Asian countries like China and South Korea developed rapidly by offering cheap labor to western companies. But, because of advanced technology, that path to growth may not be open to the next wave of emerging economies from Latin America and Africa. According to a new report, these countries are threatened by “premature deindustrialisation,” whereby low-skill jobs disappear before low-income countries get rich.
That dark prediction comes from Carl Benedikt Frey and Michael Osborne, two Oxford University researchers. Back in 2013, they received attention for saying that 47% of U.S. jobs are susceptible to “computerization” over the next two decades. Now they widen that research and find that poorer economies are even more threatened than richer ones.
“Industrialization is likely to yield substantially less manufacturing employment in the next generation of emerging economies than in the countries preceding them,” they say in a joint Oxford-Citigroup publication. “Increased automation in low-wage countries, which have traditionally attracted manufacturing firms, could see them lose their cost advantage and potentially lose their ability of achieving rapid economic growth by shifting workers to factory jobs.”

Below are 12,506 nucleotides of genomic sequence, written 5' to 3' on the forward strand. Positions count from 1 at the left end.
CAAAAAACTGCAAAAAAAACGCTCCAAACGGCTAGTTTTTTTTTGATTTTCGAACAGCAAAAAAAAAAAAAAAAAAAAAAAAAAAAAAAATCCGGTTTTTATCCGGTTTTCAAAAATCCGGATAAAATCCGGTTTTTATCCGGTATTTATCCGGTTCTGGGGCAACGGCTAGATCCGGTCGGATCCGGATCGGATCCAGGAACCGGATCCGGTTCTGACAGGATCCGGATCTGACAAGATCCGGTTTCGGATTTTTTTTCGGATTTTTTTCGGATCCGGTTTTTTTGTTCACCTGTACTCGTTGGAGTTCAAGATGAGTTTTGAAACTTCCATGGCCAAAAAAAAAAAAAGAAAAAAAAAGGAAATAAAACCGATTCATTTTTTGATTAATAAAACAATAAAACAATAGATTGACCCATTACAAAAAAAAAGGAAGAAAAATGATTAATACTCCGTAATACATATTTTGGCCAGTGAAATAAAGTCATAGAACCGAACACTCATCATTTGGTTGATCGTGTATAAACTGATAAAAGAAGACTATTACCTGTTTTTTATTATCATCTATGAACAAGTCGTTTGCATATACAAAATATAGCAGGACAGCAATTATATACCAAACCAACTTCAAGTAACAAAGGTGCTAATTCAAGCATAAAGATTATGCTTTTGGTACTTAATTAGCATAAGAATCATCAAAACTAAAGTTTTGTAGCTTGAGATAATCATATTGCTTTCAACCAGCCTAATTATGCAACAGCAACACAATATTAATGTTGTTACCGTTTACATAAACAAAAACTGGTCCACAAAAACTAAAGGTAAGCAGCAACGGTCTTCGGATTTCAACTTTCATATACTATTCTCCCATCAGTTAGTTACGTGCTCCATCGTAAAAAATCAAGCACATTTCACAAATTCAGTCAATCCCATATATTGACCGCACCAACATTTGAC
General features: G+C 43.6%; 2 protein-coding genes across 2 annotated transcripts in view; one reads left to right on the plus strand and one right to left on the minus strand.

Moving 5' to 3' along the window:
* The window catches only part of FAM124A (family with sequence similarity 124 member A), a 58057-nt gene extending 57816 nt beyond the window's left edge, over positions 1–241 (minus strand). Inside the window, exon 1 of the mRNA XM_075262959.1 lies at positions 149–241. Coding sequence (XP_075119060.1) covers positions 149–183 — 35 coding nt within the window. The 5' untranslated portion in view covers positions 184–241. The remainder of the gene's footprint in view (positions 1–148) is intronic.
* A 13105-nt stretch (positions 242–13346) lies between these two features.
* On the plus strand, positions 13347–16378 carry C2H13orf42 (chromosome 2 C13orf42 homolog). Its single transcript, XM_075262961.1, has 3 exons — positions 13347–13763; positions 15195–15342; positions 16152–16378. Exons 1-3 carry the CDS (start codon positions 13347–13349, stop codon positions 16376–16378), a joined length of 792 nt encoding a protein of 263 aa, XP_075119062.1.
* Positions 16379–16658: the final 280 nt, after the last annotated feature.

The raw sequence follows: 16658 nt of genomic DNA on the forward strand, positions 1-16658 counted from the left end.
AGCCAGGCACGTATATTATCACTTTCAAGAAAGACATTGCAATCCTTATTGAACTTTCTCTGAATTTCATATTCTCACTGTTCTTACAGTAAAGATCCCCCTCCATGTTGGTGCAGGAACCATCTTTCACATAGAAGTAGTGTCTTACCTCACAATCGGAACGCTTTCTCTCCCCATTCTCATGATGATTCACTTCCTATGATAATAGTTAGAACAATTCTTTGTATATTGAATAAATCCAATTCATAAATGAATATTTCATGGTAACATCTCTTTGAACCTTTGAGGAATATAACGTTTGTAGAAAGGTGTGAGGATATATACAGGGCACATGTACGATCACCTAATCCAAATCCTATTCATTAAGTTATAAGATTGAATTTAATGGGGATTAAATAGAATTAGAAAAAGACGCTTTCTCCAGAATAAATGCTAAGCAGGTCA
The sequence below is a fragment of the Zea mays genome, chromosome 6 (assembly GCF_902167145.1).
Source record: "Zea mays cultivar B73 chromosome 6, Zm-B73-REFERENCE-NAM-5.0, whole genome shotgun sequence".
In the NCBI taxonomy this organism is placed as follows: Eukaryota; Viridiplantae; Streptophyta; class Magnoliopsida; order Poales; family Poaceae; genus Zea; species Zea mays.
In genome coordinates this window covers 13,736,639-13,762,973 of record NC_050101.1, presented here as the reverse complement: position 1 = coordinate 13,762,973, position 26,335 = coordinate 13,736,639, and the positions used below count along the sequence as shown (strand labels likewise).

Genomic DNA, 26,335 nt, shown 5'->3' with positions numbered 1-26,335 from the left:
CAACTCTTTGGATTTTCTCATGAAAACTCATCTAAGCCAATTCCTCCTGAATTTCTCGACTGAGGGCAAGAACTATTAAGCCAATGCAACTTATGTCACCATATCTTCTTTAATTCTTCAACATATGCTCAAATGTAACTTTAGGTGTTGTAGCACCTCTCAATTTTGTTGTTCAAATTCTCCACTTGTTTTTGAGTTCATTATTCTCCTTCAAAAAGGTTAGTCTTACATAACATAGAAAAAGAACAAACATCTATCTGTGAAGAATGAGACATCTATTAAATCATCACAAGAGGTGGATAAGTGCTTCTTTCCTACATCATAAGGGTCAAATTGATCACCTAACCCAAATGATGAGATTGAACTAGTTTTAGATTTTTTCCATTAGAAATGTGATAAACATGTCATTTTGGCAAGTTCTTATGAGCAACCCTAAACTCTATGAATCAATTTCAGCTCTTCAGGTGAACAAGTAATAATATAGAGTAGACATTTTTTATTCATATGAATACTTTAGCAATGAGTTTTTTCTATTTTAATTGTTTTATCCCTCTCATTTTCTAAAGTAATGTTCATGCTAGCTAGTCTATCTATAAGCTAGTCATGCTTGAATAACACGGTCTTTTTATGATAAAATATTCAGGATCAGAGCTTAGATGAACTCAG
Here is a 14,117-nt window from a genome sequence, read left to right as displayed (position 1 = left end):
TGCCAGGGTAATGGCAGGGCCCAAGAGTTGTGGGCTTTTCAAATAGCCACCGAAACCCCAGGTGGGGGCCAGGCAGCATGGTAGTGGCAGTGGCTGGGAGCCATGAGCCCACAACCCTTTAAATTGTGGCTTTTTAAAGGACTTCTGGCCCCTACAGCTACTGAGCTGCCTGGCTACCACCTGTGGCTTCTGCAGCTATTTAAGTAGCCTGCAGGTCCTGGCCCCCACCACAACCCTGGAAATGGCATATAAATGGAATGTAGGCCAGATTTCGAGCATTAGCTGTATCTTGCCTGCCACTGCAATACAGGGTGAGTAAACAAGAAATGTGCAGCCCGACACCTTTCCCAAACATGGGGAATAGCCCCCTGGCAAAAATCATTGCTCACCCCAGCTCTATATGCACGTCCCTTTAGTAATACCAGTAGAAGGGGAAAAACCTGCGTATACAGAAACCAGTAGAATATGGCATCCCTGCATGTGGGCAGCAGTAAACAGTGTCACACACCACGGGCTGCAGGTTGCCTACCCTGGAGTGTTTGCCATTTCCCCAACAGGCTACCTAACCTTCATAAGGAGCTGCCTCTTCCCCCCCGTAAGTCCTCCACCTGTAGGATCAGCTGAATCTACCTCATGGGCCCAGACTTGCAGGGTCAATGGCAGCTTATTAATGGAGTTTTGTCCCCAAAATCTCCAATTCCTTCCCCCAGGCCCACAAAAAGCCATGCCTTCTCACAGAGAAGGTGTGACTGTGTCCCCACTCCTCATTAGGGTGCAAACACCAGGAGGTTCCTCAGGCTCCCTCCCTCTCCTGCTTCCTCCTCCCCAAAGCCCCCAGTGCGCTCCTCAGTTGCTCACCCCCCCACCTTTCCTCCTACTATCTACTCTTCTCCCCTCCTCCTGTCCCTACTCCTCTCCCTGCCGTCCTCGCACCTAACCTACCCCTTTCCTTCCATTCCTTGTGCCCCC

The analysis is based on what can and can’t be done by machine learning and artificial intelligence. It assumes that certain routine manufacturing jobs can be done by robot, but that most engineering tasks–which require creativity and social intelligence–aren’t yet ready to be automated. Eighty-five percent of employment in Ethiopia is automatable, the report says, 77% in China, 69% in India, and, at the least automatable end, 58% in Uzbekistan (we’re not sure what makes the Uzbeks more resilient to robots).
Just because something is automatable doesn’t mean it will be automated. It’s possible to distribute cash using ATMs, for instance, yet there are three million cashiers still employed in the U.S. But the analysis suggests next generation emerging countries will have to develop differently, offsetting losses in low-skill employment with investment in higher-skill employment instead.
See the full report here: It contains more dystopian stuff about the impact of new tech on labor markets.